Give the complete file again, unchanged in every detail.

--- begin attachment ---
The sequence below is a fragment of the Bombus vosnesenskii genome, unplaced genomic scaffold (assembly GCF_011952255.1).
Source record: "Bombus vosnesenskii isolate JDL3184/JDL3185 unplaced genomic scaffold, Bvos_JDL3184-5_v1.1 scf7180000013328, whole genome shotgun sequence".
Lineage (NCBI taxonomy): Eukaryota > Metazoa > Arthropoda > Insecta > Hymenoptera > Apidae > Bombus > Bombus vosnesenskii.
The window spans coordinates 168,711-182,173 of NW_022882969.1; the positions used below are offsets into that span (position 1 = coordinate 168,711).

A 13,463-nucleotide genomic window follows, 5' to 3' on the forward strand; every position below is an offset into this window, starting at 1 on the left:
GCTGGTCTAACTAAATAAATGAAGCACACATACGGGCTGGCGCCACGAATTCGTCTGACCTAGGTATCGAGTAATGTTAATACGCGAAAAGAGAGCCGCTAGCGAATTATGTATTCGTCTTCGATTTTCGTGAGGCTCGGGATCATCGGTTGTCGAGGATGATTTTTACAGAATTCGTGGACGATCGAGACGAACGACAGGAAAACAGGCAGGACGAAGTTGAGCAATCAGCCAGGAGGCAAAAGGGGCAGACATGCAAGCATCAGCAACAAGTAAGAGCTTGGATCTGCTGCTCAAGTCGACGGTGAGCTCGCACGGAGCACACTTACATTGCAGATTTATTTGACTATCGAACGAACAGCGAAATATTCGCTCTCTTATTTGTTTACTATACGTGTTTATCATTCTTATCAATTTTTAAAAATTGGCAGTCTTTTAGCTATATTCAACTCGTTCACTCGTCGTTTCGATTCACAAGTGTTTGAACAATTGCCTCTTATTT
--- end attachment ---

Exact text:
The sequence below is a fragment of the Bombus vosnesenskii genome, unplaced genomic scaffold (assembly GCF_011952255.1).
Source record: "Bombus vosnesenskii isolate JDL3184/JDL3185 unplaced genomic scaffold, Bvos_JDL3184-5_v1.1 scf7180000013328, whole genome shotgun sequence".
Lineage (NCBI taxonomy): Eukaryota > Metazoa > Arthropoda > Insecta > Hymenoptera > Apidae > Bombus > Bombus vosnesenskii.
The window spans coordinates 168,711-182,173 of NW_022882969.1; the positions used below are offsets into that span (position 1 = coordinate 168,711).

A 13,463-nucleotide genomic window follows, 5' to 3' on the forward strand; every position below is an offset into this window, starting at 1 on the left:
GCTGGTCTAACTAAATAAATGAAGCACACATACGGGCTGGCGCCACGAATTCGTCTGACCTAGGTATCGAGTAATGTTAATACGCGAAAAGAGAGCCGCTAGCGAATTATGTATTCGTCTTCGATTTTCGTGAGGCTCGGGATCATCGGTTGTCGAGGATGATTTTTACAGAATTCGTGGACGATCGAGACGAACGACAGGAAAACAGGCAGGACGAAGTTGAGCAATCAGCCAGGAGGCAAAAGGGGCAGACATGCAAGCATCAGCAACAAGTAAGAGCTTGGATCTGCTGCTCAAGTCGACGGTGAGCTCGCACGGAGCACACTTACATTGCAGATTTATTTGACTATCGAACGAACAGCGAAATATTCGCTCTCTTATTTGTTTACTATACGTGTTTATCATTCTTATCAATTTTTAAAAATTGGCAGTCTTTTAGCTATATTCAACTCGTTCACTCGTCGTTTCGATTCACAAGTGTTTGAACAATTGCCTCTTATTT